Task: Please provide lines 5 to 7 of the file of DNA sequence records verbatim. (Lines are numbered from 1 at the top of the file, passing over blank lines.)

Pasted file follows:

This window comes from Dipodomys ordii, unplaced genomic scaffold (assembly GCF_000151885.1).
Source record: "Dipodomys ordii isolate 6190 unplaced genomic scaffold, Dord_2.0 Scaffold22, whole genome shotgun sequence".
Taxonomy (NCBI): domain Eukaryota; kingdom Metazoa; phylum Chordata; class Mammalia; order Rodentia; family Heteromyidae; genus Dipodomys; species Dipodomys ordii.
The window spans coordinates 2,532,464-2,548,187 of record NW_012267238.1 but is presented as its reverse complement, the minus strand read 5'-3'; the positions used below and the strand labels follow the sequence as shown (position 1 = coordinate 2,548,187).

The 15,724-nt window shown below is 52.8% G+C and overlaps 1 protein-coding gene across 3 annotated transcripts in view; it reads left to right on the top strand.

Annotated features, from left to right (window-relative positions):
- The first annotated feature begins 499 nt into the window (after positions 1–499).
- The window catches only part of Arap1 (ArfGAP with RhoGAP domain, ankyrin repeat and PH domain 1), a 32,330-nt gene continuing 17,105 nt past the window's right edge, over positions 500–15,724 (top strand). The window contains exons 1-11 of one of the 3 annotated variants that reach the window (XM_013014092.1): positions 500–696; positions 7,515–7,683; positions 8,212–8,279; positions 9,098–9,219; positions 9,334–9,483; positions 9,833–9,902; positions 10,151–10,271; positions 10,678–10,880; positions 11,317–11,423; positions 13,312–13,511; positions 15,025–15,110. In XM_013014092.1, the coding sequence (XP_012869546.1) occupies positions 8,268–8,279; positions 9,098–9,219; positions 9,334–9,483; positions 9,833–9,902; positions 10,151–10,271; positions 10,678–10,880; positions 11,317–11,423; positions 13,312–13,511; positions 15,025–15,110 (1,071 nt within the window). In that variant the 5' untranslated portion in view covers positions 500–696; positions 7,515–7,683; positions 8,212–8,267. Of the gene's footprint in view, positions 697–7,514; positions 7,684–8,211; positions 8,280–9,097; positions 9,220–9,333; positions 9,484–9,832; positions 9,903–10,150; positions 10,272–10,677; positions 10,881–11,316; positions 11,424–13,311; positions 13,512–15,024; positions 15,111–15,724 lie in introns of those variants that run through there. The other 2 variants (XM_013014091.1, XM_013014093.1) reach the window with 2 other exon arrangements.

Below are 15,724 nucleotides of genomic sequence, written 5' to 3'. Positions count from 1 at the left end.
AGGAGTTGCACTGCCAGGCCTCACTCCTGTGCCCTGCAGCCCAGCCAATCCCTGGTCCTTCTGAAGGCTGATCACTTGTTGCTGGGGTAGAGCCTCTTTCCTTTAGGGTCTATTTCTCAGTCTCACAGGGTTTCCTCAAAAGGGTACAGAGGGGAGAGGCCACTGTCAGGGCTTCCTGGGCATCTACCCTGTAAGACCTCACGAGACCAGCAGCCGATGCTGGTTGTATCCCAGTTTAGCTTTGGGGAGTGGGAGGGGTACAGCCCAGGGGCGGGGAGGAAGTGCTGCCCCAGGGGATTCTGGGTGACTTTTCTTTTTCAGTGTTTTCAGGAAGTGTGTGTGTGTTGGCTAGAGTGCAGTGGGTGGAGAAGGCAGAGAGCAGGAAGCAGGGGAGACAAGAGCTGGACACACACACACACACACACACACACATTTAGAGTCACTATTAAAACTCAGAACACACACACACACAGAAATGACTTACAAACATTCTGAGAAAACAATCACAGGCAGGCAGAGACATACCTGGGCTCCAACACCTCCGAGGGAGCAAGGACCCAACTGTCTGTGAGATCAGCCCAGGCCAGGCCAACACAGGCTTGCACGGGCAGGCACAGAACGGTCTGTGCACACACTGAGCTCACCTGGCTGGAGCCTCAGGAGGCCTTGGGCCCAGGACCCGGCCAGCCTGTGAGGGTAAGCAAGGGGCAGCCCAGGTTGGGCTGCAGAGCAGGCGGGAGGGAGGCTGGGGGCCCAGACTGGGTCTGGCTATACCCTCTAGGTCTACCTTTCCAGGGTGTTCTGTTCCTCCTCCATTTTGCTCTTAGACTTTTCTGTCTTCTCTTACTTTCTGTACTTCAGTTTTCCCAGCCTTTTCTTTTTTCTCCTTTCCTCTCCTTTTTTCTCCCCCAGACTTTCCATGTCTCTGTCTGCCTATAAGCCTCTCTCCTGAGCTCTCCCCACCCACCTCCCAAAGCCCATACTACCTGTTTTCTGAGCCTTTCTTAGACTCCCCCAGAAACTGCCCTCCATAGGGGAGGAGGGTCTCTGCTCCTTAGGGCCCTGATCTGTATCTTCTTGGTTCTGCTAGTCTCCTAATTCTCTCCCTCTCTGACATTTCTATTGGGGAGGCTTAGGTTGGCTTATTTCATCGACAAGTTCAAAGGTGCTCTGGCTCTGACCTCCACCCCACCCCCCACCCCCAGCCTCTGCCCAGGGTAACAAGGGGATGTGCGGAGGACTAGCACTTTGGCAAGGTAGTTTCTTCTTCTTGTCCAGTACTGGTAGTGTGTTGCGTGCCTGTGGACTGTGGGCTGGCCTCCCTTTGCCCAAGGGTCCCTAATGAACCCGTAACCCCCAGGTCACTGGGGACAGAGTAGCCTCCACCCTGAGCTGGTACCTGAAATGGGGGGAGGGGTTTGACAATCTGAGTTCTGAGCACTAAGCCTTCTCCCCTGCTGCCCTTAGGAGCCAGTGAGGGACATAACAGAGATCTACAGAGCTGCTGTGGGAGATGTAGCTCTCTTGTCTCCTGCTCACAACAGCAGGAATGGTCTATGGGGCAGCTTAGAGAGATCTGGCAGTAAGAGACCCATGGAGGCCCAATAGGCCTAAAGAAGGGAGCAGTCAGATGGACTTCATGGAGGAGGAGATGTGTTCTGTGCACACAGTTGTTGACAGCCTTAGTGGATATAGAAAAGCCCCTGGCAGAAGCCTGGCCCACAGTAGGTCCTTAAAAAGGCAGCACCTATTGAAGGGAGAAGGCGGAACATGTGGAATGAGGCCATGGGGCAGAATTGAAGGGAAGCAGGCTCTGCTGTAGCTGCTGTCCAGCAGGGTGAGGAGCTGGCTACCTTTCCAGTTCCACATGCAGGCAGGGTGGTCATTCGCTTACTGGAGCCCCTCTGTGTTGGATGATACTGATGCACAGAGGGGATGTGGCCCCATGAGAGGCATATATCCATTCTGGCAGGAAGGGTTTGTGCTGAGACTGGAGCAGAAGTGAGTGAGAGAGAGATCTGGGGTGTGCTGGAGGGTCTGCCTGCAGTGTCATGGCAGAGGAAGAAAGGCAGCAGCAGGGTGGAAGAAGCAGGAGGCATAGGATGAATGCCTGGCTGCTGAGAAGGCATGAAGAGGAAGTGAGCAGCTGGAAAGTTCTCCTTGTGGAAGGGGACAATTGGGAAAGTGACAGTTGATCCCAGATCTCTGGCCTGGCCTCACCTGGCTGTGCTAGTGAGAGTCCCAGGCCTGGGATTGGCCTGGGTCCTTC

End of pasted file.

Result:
The 15,724-nt window shown below is 52.8% G+C and overlaps 1 protein-coding gene across 3 annotated transcripts in view; it reads left to right on the top strand.

Annotated features, from left to right (window-relative positions):
- The first annotated feature begins 499 nt into the window (after positions 1–499).